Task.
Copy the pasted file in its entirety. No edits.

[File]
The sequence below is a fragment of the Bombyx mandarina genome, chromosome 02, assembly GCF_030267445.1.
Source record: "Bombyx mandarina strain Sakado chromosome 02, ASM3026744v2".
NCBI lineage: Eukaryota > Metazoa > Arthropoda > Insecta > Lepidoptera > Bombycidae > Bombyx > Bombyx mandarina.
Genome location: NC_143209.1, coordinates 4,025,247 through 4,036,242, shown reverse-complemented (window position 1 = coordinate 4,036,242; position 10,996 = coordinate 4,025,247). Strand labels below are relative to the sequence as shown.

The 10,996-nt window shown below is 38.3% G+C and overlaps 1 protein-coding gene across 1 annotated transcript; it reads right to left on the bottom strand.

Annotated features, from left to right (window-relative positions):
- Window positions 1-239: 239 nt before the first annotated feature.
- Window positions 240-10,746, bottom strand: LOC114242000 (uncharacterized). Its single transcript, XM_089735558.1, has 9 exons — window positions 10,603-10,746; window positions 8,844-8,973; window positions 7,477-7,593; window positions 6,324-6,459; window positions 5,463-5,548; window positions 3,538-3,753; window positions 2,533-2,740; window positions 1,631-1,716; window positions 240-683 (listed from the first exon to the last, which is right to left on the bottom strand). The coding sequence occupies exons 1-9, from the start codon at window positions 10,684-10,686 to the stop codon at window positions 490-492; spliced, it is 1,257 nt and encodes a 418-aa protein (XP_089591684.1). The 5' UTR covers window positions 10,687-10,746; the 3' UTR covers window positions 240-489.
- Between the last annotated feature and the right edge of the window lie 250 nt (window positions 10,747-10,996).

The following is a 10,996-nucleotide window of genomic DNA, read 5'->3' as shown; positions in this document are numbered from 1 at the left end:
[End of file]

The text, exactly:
The sequence below is a fragment of the Bombyx mandarina genome, chromosome 02, assembly GCF_030267445.1.
Source record: "Bombyx mandarina strain Sakado chromosome 02, ASM3026744v2".
NCBI lineage: Eukaryota > Metazoa > Arthropoda > Insecta > Lepidoptera > Bombycidae > Bombyx > Bombyx mandarina.
Genome location: NC_143209.1, coordinates 4,025,247 through 4,036,242, shown reverse-complemented (window position 1 = coordinate 4,036,242; position 10,996 = coordinate 4,025,247). Strand labels below are relative to the sequence as shown.

The 10,996-nt window shown below is 38.3% G+C and overlaps 1 protein-coding gene across 1 annotated transcript; it reads right to left on the bottom strand.

Annotated features, from left to right (window-relative positions):
- Window positions 1-239: 239 nt before the first annotated feature.
- Window positions 240-10,746, bottom strand: LOC114242000 (uncharacterized). Its single transcript, XM_089735558.1, has 9 exons — window positions 10,603-10,746; window positions 8,844-8,973; window positions 7,477-7,593; window positions 6,324-6,459; window positions 5,463-5,548; window positions 3,538-3,753; window positions 2,533-2,740; window positions 1,631-1,716; window positions 240-683 (listed from the first exon to the last, which is right to left on the bottom strand). The coding sequence occupies exons 1-9, from the start codon at window positions 10,684-10,686 to the stop codon at window positions 490-492; spliced, it is 1,257 nt and encodes a 418-aa protein (XP_089591684.1). The 5' UTR covers window positions 10,687-10,746; the 3' UTR covers window positions 240-489.
- Between the last annotated feature and the right edge of the window lie 250 nt (window positions 10,747-10,996).

The following is a 10,996-nucleotide window of genomic DNA, read 5'->3' as shown; positions in this document are numbered from 1 at the left end: